Khalid Masood, the now infamous London terrorist that killed 4 and injured over two dozen this week, now blames the racism of his childhood for making him into a terrorist.
As people who knew the British-born jihadi come forward with stories and pictures, Masood’s story is a confusing one.
Masood was actually born and named Adrian Elms in Dartford and went to Huntleys Secondary School in Kent, where classmates told the media he was big and athletic, decently popular. He participated in school activities and sports, and had no interest in religion back then. Classmates did say he was teased for being the only black student in the school, but did not expect him to do something like this.
The Daily Mail reports:
Masood, 52, was a career criminal with a string of convictions for violent crimes and weapons offences who was jailed twice and radicalised behind bars.
The Met released his picture as part of a public appeal for information as officers try to find out if the extremist was acting alone or helped by a wider terror network in Britain.
Today photographs of Masood as a schoolboy in affluent Tunbridge Wells also emerged where he was described as a ‘bright’ student and an outstanding sportsman who had no interest in religion and ‘liked to party’.
And it was revaled he blamed racism for slashing a cafe owner across the face in 2000 after he had spent the night drinking in his local pub.
Masood, 52, was born Adrian Elms in Dartford and went to Huntleys Secondary School in Kent where he was pictured as a teenager in 1980 in the playground, and before a 24-hour charity football match.
By then he had taken the name Adrian Ajao, his father Philip’s surname, and is one of at least five identities he used in his life on his pathway to terrorism.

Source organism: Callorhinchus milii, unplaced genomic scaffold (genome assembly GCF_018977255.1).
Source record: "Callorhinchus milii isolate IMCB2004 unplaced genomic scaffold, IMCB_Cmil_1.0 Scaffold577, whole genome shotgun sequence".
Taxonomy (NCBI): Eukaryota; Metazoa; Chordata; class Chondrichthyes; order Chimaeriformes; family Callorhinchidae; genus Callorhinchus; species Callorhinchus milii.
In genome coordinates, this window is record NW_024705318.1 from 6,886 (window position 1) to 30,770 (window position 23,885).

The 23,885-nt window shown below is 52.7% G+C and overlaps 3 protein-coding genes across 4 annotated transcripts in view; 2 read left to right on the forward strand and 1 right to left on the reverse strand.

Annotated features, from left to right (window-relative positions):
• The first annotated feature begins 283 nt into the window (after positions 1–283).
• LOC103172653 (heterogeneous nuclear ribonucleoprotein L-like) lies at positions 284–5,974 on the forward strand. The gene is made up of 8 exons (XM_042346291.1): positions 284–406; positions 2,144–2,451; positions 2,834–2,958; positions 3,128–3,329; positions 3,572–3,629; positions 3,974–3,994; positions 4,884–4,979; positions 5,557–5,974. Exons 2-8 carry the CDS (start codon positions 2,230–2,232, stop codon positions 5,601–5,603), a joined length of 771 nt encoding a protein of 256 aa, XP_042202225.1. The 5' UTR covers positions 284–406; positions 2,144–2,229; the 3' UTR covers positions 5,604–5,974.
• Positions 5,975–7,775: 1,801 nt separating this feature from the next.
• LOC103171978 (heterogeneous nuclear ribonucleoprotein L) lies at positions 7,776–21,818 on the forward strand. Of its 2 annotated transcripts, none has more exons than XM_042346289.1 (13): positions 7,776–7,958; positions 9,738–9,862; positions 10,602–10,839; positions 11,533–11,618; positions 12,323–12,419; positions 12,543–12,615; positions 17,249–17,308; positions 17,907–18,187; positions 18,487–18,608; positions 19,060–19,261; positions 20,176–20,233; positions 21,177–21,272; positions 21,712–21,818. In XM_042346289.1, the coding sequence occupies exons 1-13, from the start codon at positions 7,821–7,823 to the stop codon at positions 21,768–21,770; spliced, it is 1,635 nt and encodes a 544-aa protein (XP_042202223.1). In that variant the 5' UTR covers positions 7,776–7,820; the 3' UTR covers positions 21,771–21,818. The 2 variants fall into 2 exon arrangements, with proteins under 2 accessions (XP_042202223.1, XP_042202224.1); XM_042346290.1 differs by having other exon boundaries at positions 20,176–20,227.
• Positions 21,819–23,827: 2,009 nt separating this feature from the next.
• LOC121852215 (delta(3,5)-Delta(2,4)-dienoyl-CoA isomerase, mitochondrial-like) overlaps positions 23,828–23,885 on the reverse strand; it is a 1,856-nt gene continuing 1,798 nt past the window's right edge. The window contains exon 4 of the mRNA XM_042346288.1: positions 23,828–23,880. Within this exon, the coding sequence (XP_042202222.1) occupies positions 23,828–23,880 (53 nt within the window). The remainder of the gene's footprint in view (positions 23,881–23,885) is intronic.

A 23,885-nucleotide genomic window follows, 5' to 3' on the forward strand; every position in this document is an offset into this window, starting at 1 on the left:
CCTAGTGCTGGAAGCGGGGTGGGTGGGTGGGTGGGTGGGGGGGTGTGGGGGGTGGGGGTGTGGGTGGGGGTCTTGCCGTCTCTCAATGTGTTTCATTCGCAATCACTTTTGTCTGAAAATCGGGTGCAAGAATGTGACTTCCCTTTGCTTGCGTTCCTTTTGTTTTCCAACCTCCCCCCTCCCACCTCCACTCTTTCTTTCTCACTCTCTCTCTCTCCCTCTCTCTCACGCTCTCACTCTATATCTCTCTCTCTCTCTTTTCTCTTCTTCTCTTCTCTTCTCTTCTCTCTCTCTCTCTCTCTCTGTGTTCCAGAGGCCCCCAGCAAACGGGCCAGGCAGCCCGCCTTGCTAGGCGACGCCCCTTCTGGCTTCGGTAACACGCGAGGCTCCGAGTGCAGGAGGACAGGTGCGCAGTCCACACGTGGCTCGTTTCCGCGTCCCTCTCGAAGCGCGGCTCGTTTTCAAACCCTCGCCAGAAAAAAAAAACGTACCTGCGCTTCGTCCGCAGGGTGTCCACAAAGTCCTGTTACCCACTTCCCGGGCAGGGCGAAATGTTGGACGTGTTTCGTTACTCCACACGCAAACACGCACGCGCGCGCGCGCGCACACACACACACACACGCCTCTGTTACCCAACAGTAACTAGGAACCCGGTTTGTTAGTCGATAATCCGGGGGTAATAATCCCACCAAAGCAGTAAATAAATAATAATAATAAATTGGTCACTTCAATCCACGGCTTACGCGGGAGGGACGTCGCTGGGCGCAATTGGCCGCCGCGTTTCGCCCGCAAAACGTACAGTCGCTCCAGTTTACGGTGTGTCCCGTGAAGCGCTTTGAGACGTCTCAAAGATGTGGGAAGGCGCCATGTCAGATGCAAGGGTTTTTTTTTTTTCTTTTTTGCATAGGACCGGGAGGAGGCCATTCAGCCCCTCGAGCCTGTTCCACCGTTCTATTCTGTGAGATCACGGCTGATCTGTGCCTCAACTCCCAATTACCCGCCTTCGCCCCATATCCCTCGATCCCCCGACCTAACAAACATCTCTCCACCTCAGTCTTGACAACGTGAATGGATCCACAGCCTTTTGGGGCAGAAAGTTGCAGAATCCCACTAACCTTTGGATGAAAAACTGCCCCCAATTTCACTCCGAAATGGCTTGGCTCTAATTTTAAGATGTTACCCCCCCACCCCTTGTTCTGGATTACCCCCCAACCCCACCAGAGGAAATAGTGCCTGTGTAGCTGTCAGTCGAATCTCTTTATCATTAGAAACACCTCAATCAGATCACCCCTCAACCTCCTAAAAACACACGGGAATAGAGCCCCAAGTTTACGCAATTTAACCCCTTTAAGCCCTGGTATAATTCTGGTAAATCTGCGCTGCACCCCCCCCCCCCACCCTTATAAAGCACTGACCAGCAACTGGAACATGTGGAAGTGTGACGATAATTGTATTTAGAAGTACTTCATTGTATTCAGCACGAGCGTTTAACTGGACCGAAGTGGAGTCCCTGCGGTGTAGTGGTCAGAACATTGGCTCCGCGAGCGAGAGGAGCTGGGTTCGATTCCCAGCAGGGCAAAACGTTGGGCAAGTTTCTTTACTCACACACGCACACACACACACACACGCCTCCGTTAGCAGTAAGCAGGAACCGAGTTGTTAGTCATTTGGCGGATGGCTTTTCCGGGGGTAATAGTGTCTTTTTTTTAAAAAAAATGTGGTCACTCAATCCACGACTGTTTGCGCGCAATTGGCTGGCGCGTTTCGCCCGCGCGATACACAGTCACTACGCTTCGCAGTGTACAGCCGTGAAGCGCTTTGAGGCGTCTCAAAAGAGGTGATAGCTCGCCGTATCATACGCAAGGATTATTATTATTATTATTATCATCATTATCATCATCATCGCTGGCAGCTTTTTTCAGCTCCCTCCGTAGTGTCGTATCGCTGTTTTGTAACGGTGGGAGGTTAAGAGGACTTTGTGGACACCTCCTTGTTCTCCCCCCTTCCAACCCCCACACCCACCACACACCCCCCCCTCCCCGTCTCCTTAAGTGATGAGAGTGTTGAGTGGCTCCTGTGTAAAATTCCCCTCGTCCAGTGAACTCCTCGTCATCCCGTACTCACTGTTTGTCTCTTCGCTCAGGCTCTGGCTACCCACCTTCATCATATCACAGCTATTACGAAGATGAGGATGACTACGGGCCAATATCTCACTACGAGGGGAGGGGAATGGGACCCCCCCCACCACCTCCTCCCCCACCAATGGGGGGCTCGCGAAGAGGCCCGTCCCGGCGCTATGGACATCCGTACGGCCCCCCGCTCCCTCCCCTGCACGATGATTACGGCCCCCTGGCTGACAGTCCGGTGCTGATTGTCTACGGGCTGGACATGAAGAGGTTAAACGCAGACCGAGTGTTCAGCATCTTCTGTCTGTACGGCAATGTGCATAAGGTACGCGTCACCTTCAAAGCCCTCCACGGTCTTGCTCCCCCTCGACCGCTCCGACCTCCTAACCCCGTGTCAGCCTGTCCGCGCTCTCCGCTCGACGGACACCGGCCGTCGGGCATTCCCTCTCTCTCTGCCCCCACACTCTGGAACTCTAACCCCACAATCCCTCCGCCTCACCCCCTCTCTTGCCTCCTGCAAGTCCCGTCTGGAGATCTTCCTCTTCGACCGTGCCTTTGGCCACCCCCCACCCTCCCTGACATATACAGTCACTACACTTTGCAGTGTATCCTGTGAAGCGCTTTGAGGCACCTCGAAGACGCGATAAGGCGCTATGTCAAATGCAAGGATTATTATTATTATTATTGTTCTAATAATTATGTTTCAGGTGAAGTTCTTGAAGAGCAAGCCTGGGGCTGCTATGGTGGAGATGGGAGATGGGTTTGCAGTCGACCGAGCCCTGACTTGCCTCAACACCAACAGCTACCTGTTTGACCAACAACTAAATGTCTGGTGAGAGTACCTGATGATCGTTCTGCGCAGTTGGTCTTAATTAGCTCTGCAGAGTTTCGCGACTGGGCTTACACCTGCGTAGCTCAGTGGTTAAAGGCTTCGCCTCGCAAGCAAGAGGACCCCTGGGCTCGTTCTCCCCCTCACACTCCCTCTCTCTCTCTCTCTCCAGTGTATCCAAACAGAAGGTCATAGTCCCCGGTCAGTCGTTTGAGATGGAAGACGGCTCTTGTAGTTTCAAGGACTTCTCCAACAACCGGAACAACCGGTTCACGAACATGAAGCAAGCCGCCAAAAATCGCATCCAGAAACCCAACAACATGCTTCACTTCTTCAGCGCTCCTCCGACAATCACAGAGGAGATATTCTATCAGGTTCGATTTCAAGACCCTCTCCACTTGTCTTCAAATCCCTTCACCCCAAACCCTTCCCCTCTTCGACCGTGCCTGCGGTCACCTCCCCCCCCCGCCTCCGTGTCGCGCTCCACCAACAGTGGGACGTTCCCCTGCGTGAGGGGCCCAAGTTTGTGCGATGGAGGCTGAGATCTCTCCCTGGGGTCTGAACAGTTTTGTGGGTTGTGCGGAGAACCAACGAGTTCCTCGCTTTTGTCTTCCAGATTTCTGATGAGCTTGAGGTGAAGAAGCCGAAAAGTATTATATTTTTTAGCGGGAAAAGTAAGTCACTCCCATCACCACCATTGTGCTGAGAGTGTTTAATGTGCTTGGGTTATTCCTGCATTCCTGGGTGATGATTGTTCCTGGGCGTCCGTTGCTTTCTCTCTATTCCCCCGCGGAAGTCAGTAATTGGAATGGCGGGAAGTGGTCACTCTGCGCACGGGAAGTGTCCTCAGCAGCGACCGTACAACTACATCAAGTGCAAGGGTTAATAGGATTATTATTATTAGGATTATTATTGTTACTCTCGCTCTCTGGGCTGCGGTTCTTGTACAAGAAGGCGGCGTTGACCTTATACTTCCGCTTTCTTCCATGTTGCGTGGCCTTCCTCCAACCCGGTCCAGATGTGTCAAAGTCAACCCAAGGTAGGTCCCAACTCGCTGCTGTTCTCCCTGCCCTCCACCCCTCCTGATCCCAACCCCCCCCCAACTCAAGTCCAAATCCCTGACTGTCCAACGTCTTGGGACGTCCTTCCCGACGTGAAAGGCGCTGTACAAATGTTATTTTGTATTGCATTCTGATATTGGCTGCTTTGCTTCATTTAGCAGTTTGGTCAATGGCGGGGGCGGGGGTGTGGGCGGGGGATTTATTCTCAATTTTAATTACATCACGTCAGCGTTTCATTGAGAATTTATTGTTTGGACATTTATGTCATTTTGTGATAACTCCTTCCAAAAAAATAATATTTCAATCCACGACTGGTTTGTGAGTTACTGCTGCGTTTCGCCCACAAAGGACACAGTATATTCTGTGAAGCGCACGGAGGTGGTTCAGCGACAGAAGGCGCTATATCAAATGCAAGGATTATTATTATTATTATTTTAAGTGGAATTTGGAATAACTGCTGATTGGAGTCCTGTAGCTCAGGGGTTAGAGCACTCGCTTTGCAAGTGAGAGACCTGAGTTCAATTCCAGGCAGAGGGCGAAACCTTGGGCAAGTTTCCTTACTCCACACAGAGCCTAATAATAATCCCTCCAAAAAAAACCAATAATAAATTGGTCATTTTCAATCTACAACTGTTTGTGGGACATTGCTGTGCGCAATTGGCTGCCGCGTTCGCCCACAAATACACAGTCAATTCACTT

His classmates said today they were shocked he became an ISIS-inspired terrorist who would kill four people and injure 50 on his murderous rampage outside Parliament on Wednesday.
Friend Kenton Till, who was also in the football team photo, told MailOnline he suffered racism for being the only black boy at school and ‘always tried to be popular’ but they fell out after he smoked drugs.
He said: ‘We were good friends for about three of four years he was very bright, very academic and he was good sports – good at everything really. He was very good at football.
‘He wasn’t religious at all. He was a big character, very friendly and a good laugh. He might have been the only black kid at the school. He experienced a little bit of racism but not a lot because he always tried to be popular.
‘We used to socialise together up until we left school but he turned up to a party at my house with some friends after they had been smoking puff [cannabis] and my mum threw them all out. We sort of lost touch after that’.
Stuart Knight was in the same class as Masood, who was then Adrian Ajao, at Huntleys Secondary School for Boys in Tunbridge Wells, Kent, for five years before they left in 1981.
Mr Knight, 52, said: ‘He was a very nice guy, down-to-earth, liked by everyone around him.
‘There was nothing unassuming about him, he was a very good sportsman, his mother was a Christian, he was an all-round nice guy.’
Mr Knight, of Southborough Butchers in Tunbridge Wells, said Masood had been a keen footballer and added: ‘It was a sports-orientated school so we didn’t have a choice about doing sport but he was very good.’
He continued: ‘He was very well-liked, he had a lot of friends. He was one of only two black people out of 600 children; in those days there weren’t many black people in the area.
‘I don’t know if he had girlfriends but he did party very well, he liked to have a good time.’
On hearing the news of his former classmate’s actions in London, Mr Knight added: ‘I am really shocked. I spent five years in his class at school, for him it’s totally out of character.